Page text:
In 2007, a friend showed him a video of fingerstyle guitarist Tommy Emmanuel. Inspired by what he saw, he began to experiment with arranging pop songs, taking an approach that enabled him to play bass lines, melody, and middle voicings simultaneously. He brought to fingerstyle guitar the music he enjoyed kid: disco, hip hop, funk, jazz, and R&B. He also used beatboxing, which he learned from Run–D.M.C. records in the 1980s and from his time as a rapper.
His first album as a solo acoustic guitarist, Gratitude, was recorded on his own at his home in Jackson Heights, New York. He began distributing his home performances on YouTube. His cover versions of Michael Jackson's "Billie Jean" and Stevie Wonder's "Superstition" received more than one million views.
At the suggestion of a YouTube fan, Rafferty went to the Chet Atkins Appreciation Society in 2008 to meet like-minded fingerstyle guitarists. He was asked to be appear as a guest at a Tommy Emmanuel concert at B.B. King's club in New York. He performed with Emmanuel at the Bangkok Guitar Festival, in Helsinki, Finland in 2009, and again B.B. King's club in 2010. The association with Emmanuel allowed him to meet and play with other established acoustic musicians, such as Michael Fix and Joe Robinson.
He performed at Merkin Concert Hall in New York City in 1996 at a tribute concert for guitarist Tal Farlow. Included on the bill were over a dozen jazz guitarists, including Jimmy Bruno, Howard Alden, Jack Wilkins, Johnny Smith, Remo Palmier, John Abercrombie, Herb Ellis, Ron Affif, Al Gafa, Joe Diorio, Mark Elf, Gene Bertoncini, and Vic Juris.
He has written two instructional books, How to Develop Virtuoso Single Line Technique for Jazz Guitar, based on the Studies of CF Hanon (2003) and How to Play Single Note Lines that Outline Chord Changes for Jazz Guitar (2003)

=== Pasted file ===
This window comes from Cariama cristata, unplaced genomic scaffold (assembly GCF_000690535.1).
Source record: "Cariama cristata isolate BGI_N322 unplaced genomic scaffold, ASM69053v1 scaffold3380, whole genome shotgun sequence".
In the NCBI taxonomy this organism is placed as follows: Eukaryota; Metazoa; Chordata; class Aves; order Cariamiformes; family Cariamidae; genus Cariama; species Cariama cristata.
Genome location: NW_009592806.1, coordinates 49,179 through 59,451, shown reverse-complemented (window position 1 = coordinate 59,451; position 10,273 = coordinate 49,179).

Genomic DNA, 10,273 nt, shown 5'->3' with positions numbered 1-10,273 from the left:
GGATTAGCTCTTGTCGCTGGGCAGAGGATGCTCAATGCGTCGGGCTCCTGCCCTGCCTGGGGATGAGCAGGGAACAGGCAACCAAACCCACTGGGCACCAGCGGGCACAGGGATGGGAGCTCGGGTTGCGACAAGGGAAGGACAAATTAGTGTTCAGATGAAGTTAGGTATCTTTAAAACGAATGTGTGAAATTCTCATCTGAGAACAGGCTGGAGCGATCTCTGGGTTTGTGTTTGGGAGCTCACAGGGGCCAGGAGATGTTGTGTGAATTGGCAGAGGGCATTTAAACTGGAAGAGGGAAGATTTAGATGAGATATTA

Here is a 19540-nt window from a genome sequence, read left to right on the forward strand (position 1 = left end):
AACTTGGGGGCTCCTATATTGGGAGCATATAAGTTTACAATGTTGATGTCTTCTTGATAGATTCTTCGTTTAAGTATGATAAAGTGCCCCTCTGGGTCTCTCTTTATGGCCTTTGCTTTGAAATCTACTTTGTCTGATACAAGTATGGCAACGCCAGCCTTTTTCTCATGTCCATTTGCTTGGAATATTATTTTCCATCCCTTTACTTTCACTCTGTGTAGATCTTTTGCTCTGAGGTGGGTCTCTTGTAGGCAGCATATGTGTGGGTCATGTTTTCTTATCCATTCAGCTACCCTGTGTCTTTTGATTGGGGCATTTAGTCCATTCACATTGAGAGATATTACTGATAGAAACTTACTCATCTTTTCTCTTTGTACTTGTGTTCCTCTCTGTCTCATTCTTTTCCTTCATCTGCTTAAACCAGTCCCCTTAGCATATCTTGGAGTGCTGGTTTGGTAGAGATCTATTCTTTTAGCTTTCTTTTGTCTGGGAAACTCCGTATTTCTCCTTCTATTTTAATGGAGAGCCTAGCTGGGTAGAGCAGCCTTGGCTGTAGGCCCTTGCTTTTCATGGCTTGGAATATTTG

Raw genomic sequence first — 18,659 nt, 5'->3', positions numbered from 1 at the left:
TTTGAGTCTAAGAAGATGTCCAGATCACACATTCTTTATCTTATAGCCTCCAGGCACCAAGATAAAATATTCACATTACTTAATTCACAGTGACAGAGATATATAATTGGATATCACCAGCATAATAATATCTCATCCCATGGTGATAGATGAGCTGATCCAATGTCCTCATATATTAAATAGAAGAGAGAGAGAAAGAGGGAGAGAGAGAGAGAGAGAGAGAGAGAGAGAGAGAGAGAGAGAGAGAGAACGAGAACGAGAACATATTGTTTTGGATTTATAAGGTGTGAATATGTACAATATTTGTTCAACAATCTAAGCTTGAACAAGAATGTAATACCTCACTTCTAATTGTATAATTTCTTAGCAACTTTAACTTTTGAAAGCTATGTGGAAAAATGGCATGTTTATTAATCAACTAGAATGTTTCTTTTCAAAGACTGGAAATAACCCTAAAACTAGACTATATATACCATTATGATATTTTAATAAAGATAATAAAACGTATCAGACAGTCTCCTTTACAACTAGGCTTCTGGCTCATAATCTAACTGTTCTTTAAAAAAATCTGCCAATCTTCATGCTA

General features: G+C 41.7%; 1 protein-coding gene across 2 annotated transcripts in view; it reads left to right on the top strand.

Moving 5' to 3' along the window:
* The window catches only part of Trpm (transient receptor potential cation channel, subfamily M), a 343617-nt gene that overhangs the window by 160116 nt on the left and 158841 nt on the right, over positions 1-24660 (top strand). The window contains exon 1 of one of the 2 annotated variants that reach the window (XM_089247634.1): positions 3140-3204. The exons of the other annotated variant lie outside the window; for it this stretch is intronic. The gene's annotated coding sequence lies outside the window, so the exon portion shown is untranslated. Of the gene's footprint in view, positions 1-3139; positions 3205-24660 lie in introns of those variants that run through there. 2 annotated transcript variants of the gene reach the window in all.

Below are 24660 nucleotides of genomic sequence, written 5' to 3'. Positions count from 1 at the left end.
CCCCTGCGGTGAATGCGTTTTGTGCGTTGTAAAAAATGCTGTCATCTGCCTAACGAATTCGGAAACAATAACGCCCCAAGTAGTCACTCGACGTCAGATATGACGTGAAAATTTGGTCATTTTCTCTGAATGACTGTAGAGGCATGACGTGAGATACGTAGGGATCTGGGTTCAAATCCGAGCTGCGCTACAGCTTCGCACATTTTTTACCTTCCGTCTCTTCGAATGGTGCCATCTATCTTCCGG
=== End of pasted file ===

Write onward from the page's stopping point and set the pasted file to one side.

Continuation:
Award and honors
In 1998, he was selected for inclusion in the book, The Jazz Guitar: Its Evolution, Player, and Personalities Since 1900 by Maurice J. Summerfield.
- 1993 First Impressions (CAP) with Mike Longo, Paul West, Ray Mosca
- 1997 Blood Sweat and Bebop (CAP) with Mike Longo, Bob Cranshaw, Ray Mosca
- 2001 Kush (CAP) with Danton Boller, Russ DiBona
- 2003 Three Souls (CAP) with Danton Boller, Tomas Fujiwara
- 2003 The New York Trio Project with John Menegon, Jeff Siegel
- 2007 Gratitude
- 2008 Chameleon
- 2009 A Christmas Guitar Celebration
- 2011 I Remember Michael
With New York State of the Art Jazz Ensemble
- 2000 Explosion
- 2001 Aftermath
- 2004 Oasis
- 2006 Free at Last, Jim Balagurchik
- 2011 Two Timing, Michael Fix
- Kepner, Laura. "Pure Inspiration: An Interview with Adam Rafferty". SHAMc. Safety Harbor Art and Music Center. Retrieved 25 February 2013.
- Summerfield, Maurice (July 1, 1998). The Jazz Guitar: Its Evolution, Players and personalities Since 1900. United Kingdom, Newcastle upon Tyne: Ashley Mark Publishing Company. p. 135. ISBN 978-1872639314.
- Michael Fagien (Winter 2011–2012). "On Disc Critics Choices". Jazziz Magazine. p. 26. Retrieved February 1, 2011.
At a glance, a solo-acoustic guitar tribute to Michael Jackson may seem ridiculous. But, like the blues, such notions work best when performed by an artist who's paid his dues.